Posts Tagged ‘Tessa Peake-Jones’

In just three years, playwright Barney Norris has established himself as a distinctive new voice. His three plays share a warmth and empathy that’s a refreshing contrast to the cynicism and anger of much new writing. He’s the master of ordinariness, and that’s a compliment. His characters are people you know or have met. From dementia to changes in rural life and now to loneliness, he documents the lives of real people in real situations. This couldn’t be more different from the previous night’s play, the uber-cool and uber-cold The Treatment.

Carol lives alone. Her husband is gone and her daughter has gone away. She works in the Electoral Registration Office. She finds Eddie, someone from the past, sleeping rough and offers him a home. She can’t hide her delight in having someone in the house. They reminisce and we learn Eddie has been abroad for eighteen years, before which they were friends, though the full nature of the relationship is unclear. Eddie is a bit of a drifter, a lost soul, with all of his worldly belongings in a few plastic carrier bags. Despite the fact she has a daughter, home and job, Carol is a lost soul too. The arrangement suits them both, but it doesn’t last.

Norris’ writing has a gentle humour, his characters are well drawn and Alice Hamilton brings the same sensitive direction as she did with his previous two plays. Tessa Peace-Jones and Andrew French perform delicately, like they are dancing around one another, with the unsaid communicating almost as much as their speech. I didn’t think it had the depth of the other two plays, partly because it’s only 70 minutes long and partly because it’s a two-hander, but it’s still well worth catching. His plays work particularly well on a small scale in intimate spaces, and it has already been announced that he will have a play in the opening season of Nick Hytner’s new Bridge Theatre – it will be interesting to see something on a much bigger scale.

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Turkey alert!

This play is billed as ‘A slinky, sexy new comedy to make you purr…’. Well, there weren’t many laughs, I didn’t find it the slightest bit sexy and purring was the last thing on my mind when I left the Arts Theatre. What was actually on my mind was ‘Give me a drink. Quick!’.

To say much about the story would be to spoil it for anyone already committed to or mad enough to go. Suffice to say we’re in LA with a therapist and her client(s) at couples therapy. The lack of laughter was rather embarrassing, such that when a funny line turned up you were inclined to over-compensate with a fit of hysterics. There’s a certain cleverness to Frank Strausser’s idea and the story, but it’s just poorly written. When the clumsiness of the staging engages you more than the play, you know you’re at a turkey.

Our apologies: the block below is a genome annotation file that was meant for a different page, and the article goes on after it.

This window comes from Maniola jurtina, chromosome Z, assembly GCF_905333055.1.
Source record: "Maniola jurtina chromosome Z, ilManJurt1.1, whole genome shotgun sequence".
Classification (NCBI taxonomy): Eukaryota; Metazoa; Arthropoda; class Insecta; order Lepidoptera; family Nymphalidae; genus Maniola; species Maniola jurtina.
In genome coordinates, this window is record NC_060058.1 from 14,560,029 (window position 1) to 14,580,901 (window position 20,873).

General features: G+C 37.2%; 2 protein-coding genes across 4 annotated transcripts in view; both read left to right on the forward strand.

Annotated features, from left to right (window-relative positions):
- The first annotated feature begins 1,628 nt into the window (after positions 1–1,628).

Mark Walters’ set manages to be over-complicated and tacky at the same time (well, he has done a lot of pantos); the scene changes take forever and slow the play down almost as much as the writing does. Even though it was a preview, it wasn’t an early one, yet the show is a bit of a shambles technically. From side stalls seats, you can see things you’re not meant to see (offstage actors, stage hands, bits of other scene sets…). The wrong piece flies in between scenes and then out after the scene has started. A skylight tilts during performance because they forgot to do it / didn’t have time to do it before the scene started (the audience gasped as they thought it was about to fall on the actress). An actress’ exit after a scene change is blocked and we have to watch her navigate a new route. Towards the end there is an odd few minutes when Tessa Peake-Jones is walking around aimlessly. This could be bad staging (director Glen Walford), but my theory is that a sound cue was missed (a phone call) and she was improvising; in which case can we have an Olivier award for Best Cover-Up please?

I felt so sorry for the four good actors – Gray O’Brien, Josefina Gabrielle, Daniel Weyman and the aforementioned Tessa Peake-Jones. At the curtain call, their expressions said ‘thank god that’s over’ coupled with ‘oh my god, we’ve got to do this again in 22.5 hours and 7 times a week for 7 weeks’ (well, maybe not…). They have only one more performance to sort out the technical stuff before the critical rottweilers come in, but I can’t see how they will sort out what is frankly a bad play that would have me wincing at the Edinburgh fringe, let alone in the West End. Not even people off the telly can save this.

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